Damion Searls’ The Inkblots is a history of the famous Rorschach inkblots, the test, and the man, Hermann Rorschach, who created them. I confess I fell in love with Hermann Rorschach. He was a polymath, skilled in science and art, full of life and passion, and above all else, a deeply humane person who believed in human liberation. When someone talked about using his test for aptitude screening, he agreed it might work, but added, “when I imagine some young person, who has maybe dreamed of going to university from an early age, being prevented from doing so as a result of failing at the experiment, I naturally feel a bit like I can’t breathe.”

The first part of the book focuses on his life and how he came to develop the test, his work on designing the inkblots, and how very particular and unique they are. You can’t just go make your own. He made them to suggest movement, to be ambiguous, but also to be something even if what that something is may be open-ended. He died far too soon and far too stupidly of a burst appendix. Considering his wife was a doctor and he, too, studied medicine, it’s just such a waste. We can only wonder what he would have accomplished if allowed to live a normal span of life.

The rest of the book follows the spread and acceptance of the Rorschach test, the opposition and backlash against it, the various competing schools of thought and how the rest has infiltrated our culture. While the intricacies of the testing protocols were not particularly interesting to me, I understand their importance in ensuring that test results are consistent and valid. I was more interested in some of the case studies done using the Rorschach test.

The Nazis awaiting trial at Nuremberg were given the Rorschach test. The findings were unwelcome in postwar society. Douglas Kelley, the expert who worked with them asserted there was no special Nazi type or personality. They were not rarities but simply, “strong, dominant, aggressive, egocentric personalities” who had seized power. He said there was nothing rare about Göring, “They can be found anywhere in the country—behind big desks deciding big affairs as businessmen, politicians, and racketeers.” In a paper, he wrote, “not only that such personalities are not unique or insane, but also that they could be duplicated in any country of the world today.” In 1947, he wrote a book for lay readers and said, “Insanity is no explanation for the Nazis. They were simply creatures of their environment, as all humans are; and they were also—to a greater degree than most humans are—the makers of their environment.” Considering our contemporary environment, these words are not reassuring.

Of course, the Rorschach test was not perfect. For one, its efficacy depends very much on the person using it. Take the Nazi tests. A morale officer was assigned to help Kelley and he, in his lack of expertise, came to far different, but more politically acceptable conclusions. Another embarrassingly obtuse person used the Rorschach to define the “Vietnamese personality” by studying a grand total of four people, a monk, a student dissident, a dissident intellectual and a Vietcong terrorist (emphasis mine since terrorist = freedom fighter depending on perspective). From this representative sample of the entirety of Vietnamese culture and society, he made some broad conclusions that the 5th Grader of TV game shows would question. For example, he thought it was delusional that these people had idea that Americans wanted to kill civilians.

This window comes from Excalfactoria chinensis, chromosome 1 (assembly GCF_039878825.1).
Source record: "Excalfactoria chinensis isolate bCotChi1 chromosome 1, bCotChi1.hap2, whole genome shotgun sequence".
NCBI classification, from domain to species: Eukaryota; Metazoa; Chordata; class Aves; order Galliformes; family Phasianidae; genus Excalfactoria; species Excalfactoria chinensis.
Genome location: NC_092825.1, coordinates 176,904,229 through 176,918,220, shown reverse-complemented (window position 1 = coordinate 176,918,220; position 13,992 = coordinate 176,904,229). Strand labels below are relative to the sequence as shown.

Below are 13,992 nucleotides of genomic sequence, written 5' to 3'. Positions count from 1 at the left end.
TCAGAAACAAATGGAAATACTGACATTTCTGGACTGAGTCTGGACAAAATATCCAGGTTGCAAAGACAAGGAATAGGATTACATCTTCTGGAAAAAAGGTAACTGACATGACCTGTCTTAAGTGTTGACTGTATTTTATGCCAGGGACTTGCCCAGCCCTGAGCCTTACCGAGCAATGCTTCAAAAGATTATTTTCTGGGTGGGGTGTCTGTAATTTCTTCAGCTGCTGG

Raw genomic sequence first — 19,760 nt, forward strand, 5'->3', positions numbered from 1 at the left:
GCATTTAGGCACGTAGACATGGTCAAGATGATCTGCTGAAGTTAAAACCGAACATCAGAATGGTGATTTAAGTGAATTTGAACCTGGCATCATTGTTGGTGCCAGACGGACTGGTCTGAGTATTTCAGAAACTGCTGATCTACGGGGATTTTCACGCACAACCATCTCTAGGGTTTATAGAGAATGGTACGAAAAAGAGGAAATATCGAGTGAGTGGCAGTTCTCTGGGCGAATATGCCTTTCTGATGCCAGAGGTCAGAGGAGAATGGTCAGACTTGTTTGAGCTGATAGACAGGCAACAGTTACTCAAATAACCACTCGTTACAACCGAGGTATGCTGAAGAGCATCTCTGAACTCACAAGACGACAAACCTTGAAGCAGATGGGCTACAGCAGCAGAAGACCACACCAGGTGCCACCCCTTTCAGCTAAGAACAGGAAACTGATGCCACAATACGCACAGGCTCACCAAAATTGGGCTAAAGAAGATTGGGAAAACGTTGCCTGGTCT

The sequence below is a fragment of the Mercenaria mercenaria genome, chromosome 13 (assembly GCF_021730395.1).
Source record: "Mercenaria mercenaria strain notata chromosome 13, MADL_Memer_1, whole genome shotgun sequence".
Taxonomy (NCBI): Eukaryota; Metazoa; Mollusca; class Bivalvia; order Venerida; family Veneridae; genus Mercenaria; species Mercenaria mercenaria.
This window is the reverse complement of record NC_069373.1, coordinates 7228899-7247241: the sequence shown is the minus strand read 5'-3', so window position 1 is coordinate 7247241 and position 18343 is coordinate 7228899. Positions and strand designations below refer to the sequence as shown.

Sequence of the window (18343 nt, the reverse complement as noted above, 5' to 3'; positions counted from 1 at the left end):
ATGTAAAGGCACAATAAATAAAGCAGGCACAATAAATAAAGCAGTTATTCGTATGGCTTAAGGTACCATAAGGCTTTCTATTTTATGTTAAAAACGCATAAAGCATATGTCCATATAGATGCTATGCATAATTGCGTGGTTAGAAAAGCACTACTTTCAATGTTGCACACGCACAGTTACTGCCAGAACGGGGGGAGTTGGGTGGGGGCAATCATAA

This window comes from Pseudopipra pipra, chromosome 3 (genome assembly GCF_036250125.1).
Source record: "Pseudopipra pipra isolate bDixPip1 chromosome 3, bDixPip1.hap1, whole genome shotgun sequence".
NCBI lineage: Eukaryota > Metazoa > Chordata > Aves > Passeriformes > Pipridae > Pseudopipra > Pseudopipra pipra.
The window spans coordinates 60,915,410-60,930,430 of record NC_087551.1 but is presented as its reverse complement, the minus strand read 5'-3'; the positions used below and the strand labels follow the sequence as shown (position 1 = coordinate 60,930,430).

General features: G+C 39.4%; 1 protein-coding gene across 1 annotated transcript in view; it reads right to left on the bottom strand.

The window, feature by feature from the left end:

As the book moves into the present day, Searls looks at how the new applications of neuroscience, MRI brain-mapping and the many technological advances are demonstrating that the Rorschach still has a place in modern psychology. Despite sustained assault over the years by people who dislike ambiguity, the Rorschach remains and powerful and useful tool. Neuroscience is also confirming many of Rorschach’s ideas about perception that he postulated intuitively, but that they can confirm through imaging–that seeing is thinking, for example.

I enjoyed The Inkblots very much. Searls is not a psychologist, but a cultural historian. That gives him the distance needed to consider the various factions judiciously without falling into camps. It also led him to focus more on its cultural influence and made for a much more enjoyable book with moments of his own personality shining through in lively ways. For example, he does not think Jeff Goldblum is an authority on much, let alone the zeitgeist.

He has the ability to find the right anecdotes that pique our interest and illustrate the best and worst of the test. He leaves me convinced that the Rorschach is invaluable, but only when done correctly…and concerned that too many do not use it correctly. He only included a few images of the inkblots, respecting, to a degree, the desire of those who use it in their practice to keep the inkblots new to people when they are first tested. I think most of us have not seen the real inkblots that often, but seen more riffs on them. The real inkblots have so much more complexity in color and form. I was surprised how beautiful they can be.

There were times I thought the book got a bit bogged down in explaining how the tests were scored, but other than that, I was engrossed throughout the book from beginning to end. This is a good book, one I hope revives interest in the Rorschach test which is becoming used less frequently, not because it is less effective, but because what tests and diagnostics are used are, like everything in medicine, decided by what insurance companies will pay for rather than by what patients need.

I received a copy of The Inkblots from the publisher through Blogging for Books.

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